Ammonia Recovery from Livestock Wastewater with Gas Permeable Membranes

Animal Manure Management November 18, 2013 Print Friendly and PDF

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Why Study Ammonia Recovery from Livestock Wastewater?

This presentation shows a novel system that uses gas-permeable membranes to capture and recover ammonia from liquid manure, reducing ammonia emissions from livestock operations, and recovering concentrated liquid nitrogen that could be sold as fertilizer.

What Did We Do?

These systems use gas-permeable membranes as components of new processes to capture and recover the ammonia in liquid manures. The new process includes the passage of gaseous ammonia contained in the liquid manure through a microporous hydrophobic membrane and capture and concentration with circulating diluted acid on the other side of the membrane.   The membranes can be assembled in modules or manifolds.  For liquid manure applications, the membrane manifolds are submerged in the liquid and the ammonia is removed from the liquid manure in barn pits or storage tanks and lagoons before it goes into the air.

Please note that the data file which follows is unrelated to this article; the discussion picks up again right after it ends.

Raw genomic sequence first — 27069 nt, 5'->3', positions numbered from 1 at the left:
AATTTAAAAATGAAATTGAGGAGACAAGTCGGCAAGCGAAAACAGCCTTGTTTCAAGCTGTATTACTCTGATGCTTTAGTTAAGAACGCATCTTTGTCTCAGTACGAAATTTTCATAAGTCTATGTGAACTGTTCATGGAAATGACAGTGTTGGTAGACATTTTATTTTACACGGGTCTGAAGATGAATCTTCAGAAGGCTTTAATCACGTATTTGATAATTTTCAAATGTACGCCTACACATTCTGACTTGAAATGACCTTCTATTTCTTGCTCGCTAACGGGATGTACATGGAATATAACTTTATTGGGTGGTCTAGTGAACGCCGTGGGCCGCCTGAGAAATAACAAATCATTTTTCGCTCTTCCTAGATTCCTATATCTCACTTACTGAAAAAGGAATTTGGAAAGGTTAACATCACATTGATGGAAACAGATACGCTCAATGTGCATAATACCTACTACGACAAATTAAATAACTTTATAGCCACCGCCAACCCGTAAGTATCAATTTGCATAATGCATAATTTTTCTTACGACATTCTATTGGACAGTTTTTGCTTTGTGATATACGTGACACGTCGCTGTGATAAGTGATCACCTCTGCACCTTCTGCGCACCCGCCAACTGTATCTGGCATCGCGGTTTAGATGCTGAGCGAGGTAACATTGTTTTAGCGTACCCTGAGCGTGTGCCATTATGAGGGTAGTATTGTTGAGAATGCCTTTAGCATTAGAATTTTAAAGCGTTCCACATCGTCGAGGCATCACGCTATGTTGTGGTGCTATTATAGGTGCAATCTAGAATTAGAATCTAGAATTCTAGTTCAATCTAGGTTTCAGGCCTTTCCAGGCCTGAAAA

Cross-sectional diagram of ammonia capture using hydrophobic gas-permeable membrane.  Ammonia gas (NH3) in the liquid manure permeates through hydrophobic membrane walls with micron-sized pores, where it combines with the free protons (H+) in the acid solution to form non-volatile ammonium ions (NH4+).

What Have We Learned?